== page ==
Schumann and Brahms are linked together by their great friendship, their musical influences on each other, and, of course, by Schumann’s wife, Clara, who was one of the most important people in Brahms’ life. Between them, their lives span the entire Romantic period, and in their music, we hear its development from the wistful dreaming and nature-worship of the early years, through to the expressive maturity and emphasis on the past that came with late Romanticism.

Writing to Clara in 1839 after attending a rehearsal of Schubert’s “Great” C major symphony, Schumann wrote: “I was supremely happy, and had nothing left to wish for, except that you were my wife, and that I could write such symphonies myself.” Two years later, he had married Clara and was writing his Symphony no. 1 in B flat, “Spring”, and the outpouring of joy that he felt is evident in every note, particularly when it’s played the way that Northern Sinfonia played it tonight, in the first concert of their Schumann and Brahms symphony cycle.

Conductor Thomas Zehetmair went for excitingly fast tempi, that reflected the energy and speed at which Schumann sketched out his first drafts, although at a couple of moments he pushed the players faster than they could comfortably manage. The opening movement was briskly cheerful, whilst the third and fourth were full of fun. In the final movement, Schumann quotes one of his earlier piano works – Kreisleriana: the winds of Northern Sinfonia took the opening section of this theme at a breakneck pace, to be met with a big sweeping response from the strings, to striking effect.

Schumann removed the titles that he originally added (from “Spring” by the poet Adolph Böttiger), but the descriptions fit the music nonetheless, and Thomas Zehetmair’s interpretation brought out these programmatic elements. The third movement was titled “Merry Playmates” and the there was definitely a sense of playfulness and laughter in the rising and falling motif in the last section of this movement. Such a joyful performance of one of the happiest symphonies in the repertoire made me wish that in a parallel universe Schumann might have lived a long and happy life, instead of meeting such a tragically early end.

Brahms’ Symphony no. 1 in C minor is another work with a well-known gestation. By the time that Brahms was writing, Beethoven and his symphonies had been raised to an iconic status, and for a long time, Brahms felt the weight of Beethoven too heavily on his shoulders. The result though was that by the time he did write his first symphony, he had already developed his own musical voice and orchestral style, and although this symphony clearly owes much to Beethoven, particularly in the great hymn-like melody of the last movement, it’s still distinctively Brahms.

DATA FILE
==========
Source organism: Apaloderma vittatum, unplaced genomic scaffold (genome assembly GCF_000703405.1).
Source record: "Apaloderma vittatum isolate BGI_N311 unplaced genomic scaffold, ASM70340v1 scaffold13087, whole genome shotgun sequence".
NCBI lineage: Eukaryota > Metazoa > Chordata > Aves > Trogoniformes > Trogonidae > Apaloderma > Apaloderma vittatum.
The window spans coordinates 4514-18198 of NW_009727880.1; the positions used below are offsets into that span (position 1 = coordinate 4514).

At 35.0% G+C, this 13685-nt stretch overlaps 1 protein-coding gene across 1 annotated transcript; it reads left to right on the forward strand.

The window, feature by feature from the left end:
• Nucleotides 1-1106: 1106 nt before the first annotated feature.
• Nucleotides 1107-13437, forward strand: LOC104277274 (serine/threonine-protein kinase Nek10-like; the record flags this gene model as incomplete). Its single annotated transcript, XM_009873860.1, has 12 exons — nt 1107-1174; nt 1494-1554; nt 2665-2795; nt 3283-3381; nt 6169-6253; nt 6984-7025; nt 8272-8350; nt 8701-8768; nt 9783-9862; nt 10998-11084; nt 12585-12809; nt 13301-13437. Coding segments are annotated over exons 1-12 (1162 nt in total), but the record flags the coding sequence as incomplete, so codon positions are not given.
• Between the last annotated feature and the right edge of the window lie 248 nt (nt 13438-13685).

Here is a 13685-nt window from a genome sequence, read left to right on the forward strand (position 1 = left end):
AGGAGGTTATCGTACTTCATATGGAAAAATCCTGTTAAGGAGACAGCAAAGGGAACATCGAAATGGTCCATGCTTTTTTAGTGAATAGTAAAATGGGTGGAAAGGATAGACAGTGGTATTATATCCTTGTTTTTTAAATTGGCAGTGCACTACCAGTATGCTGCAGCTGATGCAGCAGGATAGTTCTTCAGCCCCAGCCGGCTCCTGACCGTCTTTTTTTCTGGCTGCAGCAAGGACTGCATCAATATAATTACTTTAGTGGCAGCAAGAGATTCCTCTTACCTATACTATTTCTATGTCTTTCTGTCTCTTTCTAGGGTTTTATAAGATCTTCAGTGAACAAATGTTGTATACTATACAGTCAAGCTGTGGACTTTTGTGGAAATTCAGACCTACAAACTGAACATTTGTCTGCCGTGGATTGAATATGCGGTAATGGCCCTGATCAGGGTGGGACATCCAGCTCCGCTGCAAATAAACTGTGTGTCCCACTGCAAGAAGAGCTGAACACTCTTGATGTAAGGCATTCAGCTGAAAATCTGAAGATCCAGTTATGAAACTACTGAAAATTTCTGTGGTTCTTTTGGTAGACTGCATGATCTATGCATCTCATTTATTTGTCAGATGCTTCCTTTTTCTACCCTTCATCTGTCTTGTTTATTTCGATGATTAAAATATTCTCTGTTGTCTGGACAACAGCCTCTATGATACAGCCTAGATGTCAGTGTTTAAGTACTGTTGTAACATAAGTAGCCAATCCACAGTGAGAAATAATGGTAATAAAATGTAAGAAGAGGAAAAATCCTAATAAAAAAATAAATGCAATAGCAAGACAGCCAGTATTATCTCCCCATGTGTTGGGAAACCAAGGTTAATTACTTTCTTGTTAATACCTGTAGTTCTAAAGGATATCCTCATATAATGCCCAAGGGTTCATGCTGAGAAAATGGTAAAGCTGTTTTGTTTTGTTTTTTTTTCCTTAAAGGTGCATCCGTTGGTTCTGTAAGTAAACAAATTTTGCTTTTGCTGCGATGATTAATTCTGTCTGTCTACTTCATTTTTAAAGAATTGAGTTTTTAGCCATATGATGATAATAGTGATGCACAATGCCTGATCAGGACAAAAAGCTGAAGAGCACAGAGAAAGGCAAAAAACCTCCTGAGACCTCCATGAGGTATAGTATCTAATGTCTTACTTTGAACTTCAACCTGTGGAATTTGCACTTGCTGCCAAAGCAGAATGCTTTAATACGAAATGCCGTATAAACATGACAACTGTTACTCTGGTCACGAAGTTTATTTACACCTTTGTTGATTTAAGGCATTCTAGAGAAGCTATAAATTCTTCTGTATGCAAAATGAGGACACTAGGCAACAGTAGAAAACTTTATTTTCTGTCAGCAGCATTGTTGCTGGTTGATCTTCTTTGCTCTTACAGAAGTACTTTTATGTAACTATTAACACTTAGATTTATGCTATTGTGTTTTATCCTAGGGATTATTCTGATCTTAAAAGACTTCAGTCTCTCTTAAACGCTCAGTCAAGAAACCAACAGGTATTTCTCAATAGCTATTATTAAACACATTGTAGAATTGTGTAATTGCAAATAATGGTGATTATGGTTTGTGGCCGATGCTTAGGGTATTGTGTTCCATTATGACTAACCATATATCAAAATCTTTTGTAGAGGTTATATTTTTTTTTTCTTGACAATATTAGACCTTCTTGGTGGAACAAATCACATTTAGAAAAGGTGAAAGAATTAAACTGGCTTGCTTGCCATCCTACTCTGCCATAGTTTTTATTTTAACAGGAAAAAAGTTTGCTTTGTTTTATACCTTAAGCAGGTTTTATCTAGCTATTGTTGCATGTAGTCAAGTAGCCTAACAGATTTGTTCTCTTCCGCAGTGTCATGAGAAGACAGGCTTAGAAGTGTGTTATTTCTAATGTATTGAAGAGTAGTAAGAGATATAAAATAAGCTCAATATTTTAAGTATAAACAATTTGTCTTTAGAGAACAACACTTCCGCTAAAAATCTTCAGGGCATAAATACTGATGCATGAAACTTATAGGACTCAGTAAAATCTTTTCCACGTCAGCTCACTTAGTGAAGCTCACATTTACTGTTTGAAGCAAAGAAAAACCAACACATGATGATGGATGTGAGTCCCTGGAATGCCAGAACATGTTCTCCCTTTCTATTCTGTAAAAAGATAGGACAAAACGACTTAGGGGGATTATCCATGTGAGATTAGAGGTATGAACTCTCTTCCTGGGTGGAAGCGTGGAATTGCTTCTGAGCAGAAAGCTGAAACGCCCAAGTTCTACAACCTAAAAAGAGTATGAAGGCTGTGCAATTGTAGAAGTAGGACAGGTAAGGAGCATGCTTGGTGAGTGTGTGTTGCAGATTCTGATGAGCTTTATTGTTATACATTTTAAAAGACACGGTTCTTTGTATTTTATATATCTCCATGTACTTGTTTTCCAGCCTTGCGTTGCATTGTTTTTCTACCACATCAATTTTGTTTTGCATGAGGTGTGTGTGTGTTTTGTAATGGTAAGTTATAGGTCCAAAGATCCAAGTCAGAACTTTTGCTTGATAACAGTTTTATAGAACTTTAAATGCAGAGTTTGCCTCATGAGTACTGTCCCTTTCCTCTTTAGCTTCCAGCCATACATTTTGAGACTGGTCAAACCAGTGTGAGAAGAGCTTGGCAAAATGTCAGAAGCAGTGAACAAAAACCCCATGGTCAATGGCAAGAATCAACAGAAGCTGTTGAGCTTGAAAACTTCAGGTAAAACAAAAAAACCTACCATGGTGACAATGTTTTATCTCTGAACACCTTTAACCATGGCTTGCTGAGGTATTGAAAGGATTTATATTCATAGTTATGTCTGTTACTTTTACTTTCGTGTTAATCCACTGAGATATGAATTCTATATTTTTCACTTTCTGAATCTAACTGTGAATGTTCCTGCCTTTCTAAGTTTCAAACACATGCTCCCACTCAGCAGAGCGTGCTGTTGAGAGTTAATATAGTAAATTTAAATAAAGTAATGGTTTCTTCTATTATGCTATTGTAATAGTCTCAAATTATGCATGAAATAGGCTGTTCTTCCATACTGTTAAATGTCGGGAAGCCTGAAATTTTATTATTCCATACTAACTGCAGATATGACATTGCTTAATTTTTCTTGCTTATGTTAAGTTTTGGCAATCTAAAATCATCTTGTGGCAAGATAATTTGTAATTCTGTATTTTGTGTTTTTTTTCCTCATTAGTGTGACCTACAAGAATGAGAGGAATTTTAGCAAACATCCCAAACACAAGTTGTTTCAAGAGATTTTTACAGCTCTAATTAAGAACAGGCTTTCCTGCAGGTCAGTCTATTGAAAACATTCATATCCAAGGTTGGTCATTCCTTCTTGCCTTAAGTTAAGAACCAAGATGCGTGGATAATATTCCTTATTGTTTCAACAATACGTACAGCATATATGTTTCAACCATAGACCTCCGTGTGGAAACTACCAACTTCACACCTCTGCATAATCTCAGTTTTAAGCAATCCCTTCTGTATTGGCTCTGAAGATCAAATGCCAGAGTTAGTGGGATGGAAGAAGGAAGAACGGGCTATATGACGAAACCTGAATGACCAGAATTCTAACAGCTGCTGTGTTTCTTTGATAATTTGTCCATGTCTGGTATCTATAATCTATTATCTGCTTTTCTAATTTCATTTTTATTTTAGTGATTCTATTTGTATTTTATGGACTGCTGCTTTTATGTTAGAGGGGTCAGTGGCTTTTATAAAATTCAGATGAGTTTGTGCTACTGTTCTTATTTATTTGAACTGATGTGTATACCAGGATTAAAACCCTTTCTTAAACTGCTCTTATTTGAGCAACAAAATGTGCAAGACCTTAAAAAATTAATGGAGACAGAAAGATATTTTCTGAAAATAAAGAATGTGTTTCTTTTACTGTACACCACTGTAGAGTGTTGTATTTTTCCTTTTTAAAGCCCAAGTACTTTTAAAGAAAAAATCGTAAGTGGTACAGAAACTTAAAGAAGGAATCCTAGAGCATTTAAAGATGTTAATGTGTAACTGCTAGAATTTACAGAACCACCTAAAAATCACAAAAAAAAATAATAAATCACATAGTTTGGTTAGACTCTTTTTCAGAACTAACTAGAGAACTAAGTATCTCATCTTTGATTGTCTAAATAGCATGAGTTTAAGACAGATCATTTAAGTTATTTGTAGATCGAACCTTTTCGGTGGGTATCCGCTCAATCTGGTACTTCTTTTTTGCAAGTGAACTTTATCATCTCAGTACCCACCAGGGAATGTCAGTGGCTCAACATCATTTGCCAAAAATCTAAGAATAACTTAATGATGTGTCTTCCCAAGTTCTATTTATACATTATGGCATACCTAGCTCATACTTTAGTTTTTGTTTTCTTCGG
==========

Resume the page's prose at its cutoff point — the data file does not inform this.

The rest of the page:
There is a temptation, particularly with larger orchestras, to wallow in Brahms’ music, but there was none of that with Northern Sinfonia. The string section crafted the opening section into one long, sinuous phrase, that carried the momentum right through. Although the tempi were, again, mostly quicker than we might expect, there were also some surprises in the slower sections: a generous pull-up in the cellos in the first movement, and lots of space for the stately trombone trio in the fourth movement. This trombone motif, introducing the main theme, was played quite gently, and its warmth gave this little moment a beautiful sense of timelessness, looking right back to the brass writing of composers like the Gabrielis.

Northern Sinfonia’s brass section this evening were at their best, from the crisp fanfare that opens the Schumann symphony, right through to the stately horns and trombones at the end of the Brahms, with a fabulous little flourish from the bass trombone in the closing chords. This last moment showed just why playing Brahms with a smaller orchestra like Northern Sinfonia works so well, because little details like this come through so clearly.

There is also a sense when watching Thomas Zehetmair conduct that he pays a lot of attention to these details. He conducts with his whole body, swaying, almost jumping off his feet, and making big gestures to bring out individual parts – watching him gives the impression of a chef zipping around his kitchen adding different spices to his mixture to create a perfect finished dish, and the orchestra respond to this physicality – I enjoyed watching the flutes and oboes swaying along in the first movement of the Brahms.

The concert closed with the an emotional performance of the second movement from Mozart’s Symphony no. 38, “Prague”, a piece that was played in their first ever concert, and which was played again tonight as a tribute to Northern Sinfonia’s founder, Michael Hall, who died a couple of weeks ago.